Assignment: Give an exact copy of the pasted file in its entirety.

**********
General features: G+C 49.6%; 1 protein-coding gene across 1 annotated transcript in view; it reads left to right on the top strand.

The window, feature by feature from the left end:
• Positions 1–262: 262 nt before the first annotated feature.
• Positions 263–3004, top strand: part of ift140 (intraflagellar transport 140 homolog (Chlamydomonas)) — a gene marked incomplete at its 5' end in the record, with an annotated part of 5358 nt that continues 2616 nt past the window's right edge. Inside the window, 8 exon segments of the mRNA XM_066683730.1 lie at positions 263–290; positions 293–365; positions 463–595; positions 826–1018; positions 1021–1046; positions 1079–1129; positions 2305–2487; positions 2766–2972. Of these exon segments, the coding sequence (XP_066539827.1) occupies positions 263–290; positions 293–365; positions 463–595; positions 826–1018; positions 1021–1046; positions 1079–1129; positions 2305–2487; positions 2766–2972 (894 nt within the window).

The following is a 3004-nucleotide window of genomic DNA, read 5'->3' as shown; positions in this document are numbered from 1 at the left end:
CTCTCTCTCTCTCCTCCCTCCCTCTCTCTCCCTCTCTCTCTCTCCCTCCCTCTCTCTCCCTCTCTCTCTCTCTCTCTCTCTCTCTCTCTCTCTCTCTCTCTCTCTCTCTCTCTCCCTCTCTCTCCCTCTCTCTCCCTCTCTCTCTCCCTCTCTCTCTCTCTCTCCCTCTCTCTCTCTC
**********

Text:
General features: G+C 49.6%; 1 protein-coding gene across 1 annotated transcript in view; it reads left to right on the top strand.

The window, feature by feature from the left end:
• Positions 1–262: 262 nt before the first annotated feature.
• Positions 263–3004, top strand: part of ift140 (intraflagellar transport 140 homolog (Chlamydomonas)) — a gene marked incomplete at its 5' end in the record, with an annotated part of 5358 nt that continues 2616 nt past the window's right edge. Inside the window, 8 exon segments of the mRNA XM_066683730.1 lie at positions 263–290; positions 293–365; positions 463–595; positions 826–1018; positions 1021–1046; positions 1079–1129; positions 2305–2487; positions 2766–2972. Of these exon segments, the coding sequence (XP_066539827.1) occupies positions 263–290; positions 293–365; positions 463–595; positions 826–1018; positions 1021–1046; positions 1079–1129; positions 2305–2487; positions 2766–2972 (894 nt within the window).

The following is a 3004-nucleotide window of genomic DNA, read 5'->3' as shown; positions in this document are numbered from 1 at the left end:
CTCTCTCTCTCTCCTCCCTCCCTCTCTCTCCCTCTCTCTCTCTCCCTCCCTCTCTCTCCCTCTCTCTCTCTCTCTCTCTCTCTCTCTCTCTCTCTCTCTCTCTCTCTCTCTCTCCCTCTCTCTCCCTCTCTCTCCCTCTCTCTCTCCCTCTCTCTCTCTCTCTCCCTCTCTCTCTCTC